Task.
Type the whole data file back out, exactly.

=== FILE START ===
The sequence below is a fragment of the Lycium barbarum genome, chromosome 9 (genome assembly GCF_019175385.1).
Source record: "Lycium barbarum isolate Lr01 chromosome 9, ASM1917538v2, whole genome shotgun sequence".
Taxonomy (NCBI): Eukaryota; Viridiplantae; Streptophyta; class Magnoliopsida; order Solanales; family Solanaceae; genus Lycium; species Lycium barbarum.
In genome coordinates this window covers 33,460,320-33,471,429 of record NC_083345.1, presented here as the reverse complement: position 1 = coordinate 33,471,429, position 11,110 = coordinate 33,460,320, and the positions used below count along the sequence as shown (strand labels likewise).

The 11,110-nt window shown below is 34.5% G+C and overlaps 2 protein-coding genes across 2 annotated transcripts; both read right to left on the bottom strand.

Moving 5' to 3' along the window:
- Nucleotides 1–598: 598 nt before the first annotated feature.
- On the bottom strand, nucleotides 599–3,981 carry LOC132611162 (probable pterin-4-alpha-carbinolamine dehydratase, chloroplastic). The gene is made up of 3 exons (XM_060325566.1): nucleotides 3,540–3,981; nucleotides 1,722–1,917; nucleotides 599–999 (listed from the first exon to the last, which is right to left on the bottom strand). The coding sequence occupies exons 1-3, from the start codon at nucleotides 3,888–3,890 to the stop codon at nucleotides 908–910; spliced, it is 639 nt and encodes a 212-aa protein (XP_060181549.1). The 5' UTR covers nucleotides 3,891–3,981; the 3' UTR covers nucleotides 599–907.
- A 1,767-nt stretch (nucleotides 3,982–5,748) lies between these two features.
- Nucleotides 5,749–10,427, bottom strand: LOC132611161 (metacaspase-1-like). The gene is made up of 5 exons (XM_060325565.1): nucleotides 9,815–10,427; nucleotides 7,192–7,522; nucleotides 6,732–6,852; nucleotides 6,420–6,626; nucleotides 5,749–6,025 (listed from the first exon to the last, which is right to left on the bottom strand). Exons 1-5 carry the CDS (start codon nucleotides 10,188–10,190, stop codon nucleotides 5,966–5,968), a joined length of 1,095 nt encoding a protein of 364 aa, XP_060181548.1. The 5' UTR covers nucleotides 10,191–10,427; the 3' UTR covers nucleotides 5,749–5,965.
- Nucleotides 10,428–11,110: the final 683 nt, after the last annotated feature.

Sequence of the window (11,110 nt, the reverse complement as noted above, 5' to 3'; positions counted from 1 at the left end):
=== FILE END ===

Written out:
The sequence below is a fragment of the Lycium barbarum genome, chromosome 9 (genome assembly GCF_019175385.1).
Source record: "Lycium barbarum isolate Lr01 chromosome 9, ASM1917538v2, whole genome shotgun sequence".
Taxonomy (NCBI): Eukaryota; Viridiplantae; Streptophyta; class Magnoliopsida; order Solanales; family Solanaceae; genus Lycium; species Lycium barbarum.
In genome coordinates this window covers 33,460,320-33,471,429 of record NC_083345.1, presented here as the reverse complement: position 1 = coordinate 33,471,429, position 11,110 = coordinate 33,460,320, and the positions used below count along the sequence as shown (strand labels likewise).

The 11,110-nt window shown below is 34.5% G+C and overlaps 2 protein-coding genes across 2 annotated transcripts; both read right to left on the bottom strand.

Moving 5' to 3' along the window:
- Nucleotides 1–598: 598 nt before the first annotated feature.
- On the bottom strand, nucleotides 599–3,981 carry LOC132611162 (probable pterin-4-alpha-carbinolamine dehydratase, chloroplastic). The gene is made up of 3 exons (XM_060325566.1): nucleotides 3,540–3,981; nucleotides 1,722–1,917; nucleotides 599–999 (listed from the first exon to the last, which is right to left on the bottom strand). The coding sequence occupies exons 1-3, from the start codon at nucleotides 3,888–3,890 to the stop codon at nucleotides 908–910; spliced, it is 639 nt and encodes a 212-aa protein (XP_060181549.1). The 5' UTR covers nucleotides 3,891–3,981; the 3' UTR covers nucleotides 599–907.
- A 1,767-nt stretch (nucleotides 3,982–5,748) lies between these two features.
- Nucleotides 5,749–10,427, bottom strand: LOC132611161 (metacaspase-1-like). The gene is made up of 5 exons (XM_060325565.1): nucleotides 9,815–10,427; nucleotides 7,192–7,522; nucleotides 6,732–6,852; nucleotides 6,420–6,626; nucleotides 5,749–6,025 (listed from the first exon to the last, which is right to left on the bottom strand). Exons 1-5 carry the CDS (start codon nucleotides 10,188–10,190, stop codon nucleotides 5,966–5,968), a joined length of 1,095 nt encoding a protein of 364 aa, XP_060181548.1. The 5' UTR covers nucleotides 10,191–10,427; the 3' UTR covers nucleotides 5,749–5,965.
- Nucleotides 10,428–11,110: the final 683 nt, after the last annotated feature.

Sequence of the window (11,110 nt, the reverse complement as noted above, 5' to 3'; positions counted from 1 at the left end):